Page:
MP recounts terror attack

by Phil Ambroziak

As a retired RCMP member, it was only natural for Desnethé-Missinippi-Churchill River MP Rob Clarke to follow his instincts and to take action recently to ensure the safety and security of both himself and his peers.

MP Rob Clarke

MP Rob Clarke

Clarke was at Parliament Hill shortly before 10 a.m. eastern time Oct. 22 when Cpl. Nathan Cirillo, a Canadian soldier conducting ceremonial guard duty at the National War Memorial in downtown Ottawa, was gunned down. The suspect in the shooting, later identified as Michael Zehaf-Bibeau – a Canadian citizen believed to have had extremist views – then made his way to Parliament Hill where, with rifle in hand, he stormed into Centre Block, pursued by police and security. Meanwhile, Clarke, along with Prime Minster Stephen Harper and other members of the Conservative caucus, were in a meeting room only metres away.

“We were gathered for our weekly meeting when, around 9:52 a.m., I heard what sounded like a shotgun round being fired followed by another one,” Clarke said. “Then I heard about 17 nine-millimetre rounds being discharged and that’s when I realized there was shooting taking place in Centre Block.”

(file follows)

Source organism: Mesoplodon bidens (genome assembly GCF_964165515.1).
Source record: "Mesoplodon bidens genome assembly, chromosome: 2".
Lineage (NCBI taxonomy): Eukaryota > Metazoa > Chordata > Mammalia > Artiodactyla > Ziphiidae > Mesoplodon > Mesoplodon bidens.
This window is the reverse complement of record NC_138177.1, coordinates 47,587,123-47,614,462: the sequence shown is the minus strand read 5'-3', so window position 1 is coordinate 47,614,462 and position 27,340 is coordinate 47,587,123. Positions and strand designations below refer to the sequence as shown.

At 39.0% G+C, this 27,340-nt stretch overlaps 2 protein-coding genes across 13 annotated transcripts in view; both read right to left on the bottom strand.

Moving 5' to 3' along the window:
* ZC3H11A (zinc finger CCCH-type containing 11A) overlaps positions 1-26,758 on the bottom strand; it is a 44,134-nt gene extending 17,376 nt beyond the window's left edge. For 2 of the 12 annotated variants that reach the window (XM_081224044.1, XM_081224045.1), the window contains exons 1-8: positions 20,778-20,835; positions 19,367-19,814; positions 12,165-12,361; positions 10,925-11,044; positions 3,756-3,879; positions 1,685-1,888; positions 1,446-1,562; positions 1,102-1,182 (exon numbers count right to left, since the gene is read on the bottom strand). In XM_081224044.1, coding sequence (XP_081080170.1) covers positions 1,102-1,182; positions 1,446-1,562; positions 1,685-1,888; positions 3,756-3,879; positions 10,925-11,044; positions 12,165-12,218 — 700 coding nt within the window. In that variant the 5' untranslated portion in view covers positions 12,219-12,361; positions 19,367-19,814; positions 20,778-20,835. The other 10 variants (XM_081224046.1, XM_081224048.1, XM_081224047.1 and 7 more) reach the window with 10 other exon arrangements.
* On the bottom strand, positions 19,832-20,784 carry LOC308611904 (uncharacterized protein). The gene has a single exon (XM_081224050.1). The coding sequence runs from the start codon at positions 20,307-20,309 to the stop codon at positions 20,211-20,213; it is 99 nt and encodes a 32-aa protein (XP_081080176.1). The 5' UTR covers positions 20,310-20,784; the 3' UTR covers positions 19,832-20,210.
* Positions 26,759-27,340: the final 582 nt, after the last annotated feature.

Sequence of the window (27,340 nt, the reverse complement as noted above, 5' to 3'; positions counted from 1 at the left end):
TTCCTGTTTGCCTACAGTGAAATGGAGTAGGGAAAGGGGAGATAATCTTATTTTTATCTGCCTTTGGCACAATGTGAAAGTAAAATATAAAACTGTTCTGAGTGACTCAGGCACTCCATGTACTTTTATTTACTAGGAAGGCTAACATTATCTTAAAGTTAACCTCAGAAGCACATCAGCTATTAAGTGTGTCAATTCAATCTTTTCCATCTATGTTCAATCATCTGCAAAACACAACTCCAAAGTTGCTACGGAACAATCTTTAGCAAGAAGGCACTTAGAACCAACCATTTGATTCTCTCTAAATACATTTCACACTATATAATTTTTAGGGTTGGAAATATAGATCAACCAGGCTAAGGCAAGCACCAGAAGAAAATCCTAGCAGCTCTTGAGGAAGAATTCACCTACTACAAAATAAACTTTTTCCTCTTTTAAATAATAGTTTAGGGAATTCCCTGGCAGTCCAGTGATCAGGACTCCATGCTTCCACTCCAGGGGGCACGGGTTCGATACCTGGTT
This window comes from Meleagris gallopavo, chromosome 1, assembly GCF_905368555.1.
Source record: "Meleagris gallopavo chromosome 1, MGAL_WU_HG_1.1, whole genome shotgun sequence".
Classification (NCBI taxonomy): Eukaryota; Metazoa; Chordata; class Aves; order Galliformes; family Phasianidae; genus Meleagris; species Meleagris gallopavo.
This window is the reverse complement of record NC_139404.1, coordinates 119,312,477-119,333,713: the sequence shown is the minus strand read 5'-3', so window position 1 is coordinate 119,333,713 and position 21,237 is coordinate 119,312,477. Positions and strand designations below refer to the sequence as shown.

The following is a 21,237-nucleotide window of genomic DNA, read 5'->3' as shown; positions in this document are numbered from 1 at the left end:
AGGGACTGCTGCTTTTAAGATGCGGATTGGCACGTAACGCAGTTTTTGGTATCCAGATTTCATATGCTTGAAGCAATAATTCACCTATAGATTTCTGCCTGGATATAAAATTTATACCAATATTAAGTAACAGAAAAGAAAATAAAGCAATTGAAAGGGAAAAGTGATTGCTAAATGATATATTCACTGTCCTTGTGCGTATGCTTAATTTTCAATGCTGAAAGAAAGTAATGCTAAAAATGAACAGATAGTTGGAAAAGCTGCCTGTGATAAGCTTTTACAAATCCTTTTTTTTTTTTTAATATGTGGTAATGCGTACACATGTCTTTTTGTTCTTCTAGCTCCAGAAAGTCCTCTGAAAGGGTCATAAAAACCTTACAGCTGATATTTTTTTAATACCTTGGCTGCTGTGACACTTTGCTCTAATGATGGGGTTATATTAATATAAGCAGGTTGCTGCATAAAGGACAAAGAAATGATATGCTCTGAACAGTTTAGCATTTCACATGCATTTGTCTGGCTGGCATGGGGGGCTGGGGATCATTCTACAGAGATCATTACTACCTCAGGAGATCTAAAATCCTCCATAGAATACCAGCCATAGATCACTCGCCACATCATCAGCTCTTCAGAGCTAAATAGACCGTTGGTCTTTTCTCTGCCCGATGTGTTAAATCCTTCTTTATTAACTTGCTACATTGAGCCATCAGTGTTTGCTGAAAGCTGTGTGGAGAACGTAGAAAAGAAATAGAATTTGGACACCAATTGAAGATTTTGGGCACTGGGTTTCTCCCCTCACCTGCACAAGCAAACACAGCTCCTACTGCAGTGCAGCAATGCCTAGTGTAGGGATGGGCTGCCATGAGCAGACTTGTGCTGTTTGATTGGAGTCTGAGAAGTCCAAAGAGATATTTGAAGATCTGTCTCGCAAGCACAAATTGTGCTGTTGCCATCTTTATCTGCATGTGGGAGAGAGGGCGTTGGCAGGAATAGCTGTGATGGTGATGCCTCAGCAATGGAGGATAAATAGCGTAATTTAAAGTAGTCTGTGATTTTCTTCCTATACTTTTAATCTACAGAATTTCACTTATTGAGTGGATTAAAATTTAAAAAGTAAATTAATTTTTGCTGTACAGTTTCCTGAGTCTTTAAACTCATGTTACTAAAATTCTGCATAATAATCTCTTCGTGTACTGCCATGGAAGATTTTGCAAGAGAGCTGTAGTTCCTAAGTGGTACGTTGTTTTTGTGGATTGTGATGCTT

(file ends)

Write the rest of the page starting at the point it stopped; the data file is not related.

Clarke, as well as other former police officers who are currently members of the caucus, immediately secured the room and attempted to maintain a sense of calmness. According to reports, MPs barricaded the door and even fashioned flagpoles into spears for further protection.

Zehaf-Bibeau was eventually shot and killed by House of Commons sergeant-at-arms Kevin Vickers.

“At first there was panic,” Clarke continued. “But, everyone soon calmed down and simply relied on the security staff on Parliament Hill to do their jobs. They performed above and beyond the call of duty and prevented an already horrible situation from possibly getting worse.”

The MP also extended his thoughts and prayers to Cpl. Cirillo’s family and friends, as well as to those of Warrant Officer Patrice Vincent who was killed earlier last week in a hit-and-run attack in St-Jean-sur-Richelieu, Quebec.

“These are genuine terrorist attacks,” Clarke said. “And, those responsible are Canadians who have become radicalized.”

Clarke said MPs and their staff remained on lockdown for close to nine hours following the shootings, stating it took so long because it was necessary for the police to speak with anyone and everyone who may have witnessed the attack.

The following day, the House of Commons was back in session, but Clarke said there was a heightened awareness with regard to security throughout the downtown area.

“There are a lot of police on the streets,” he said.

As for what happens next, Clarke said it will be up to the government to decide on the necessary steps to protect Canadians.

“Canadians are angry because their sacred institution of Parliament was attacked,” he said. “We need to strengthen legislation to protect our citizens. ISIL (the Islamic State of Iraq and the Levant) is moving overseas now and involving individuals with extremist ideals who, in turn, are attacking Canadians on their own soil.”

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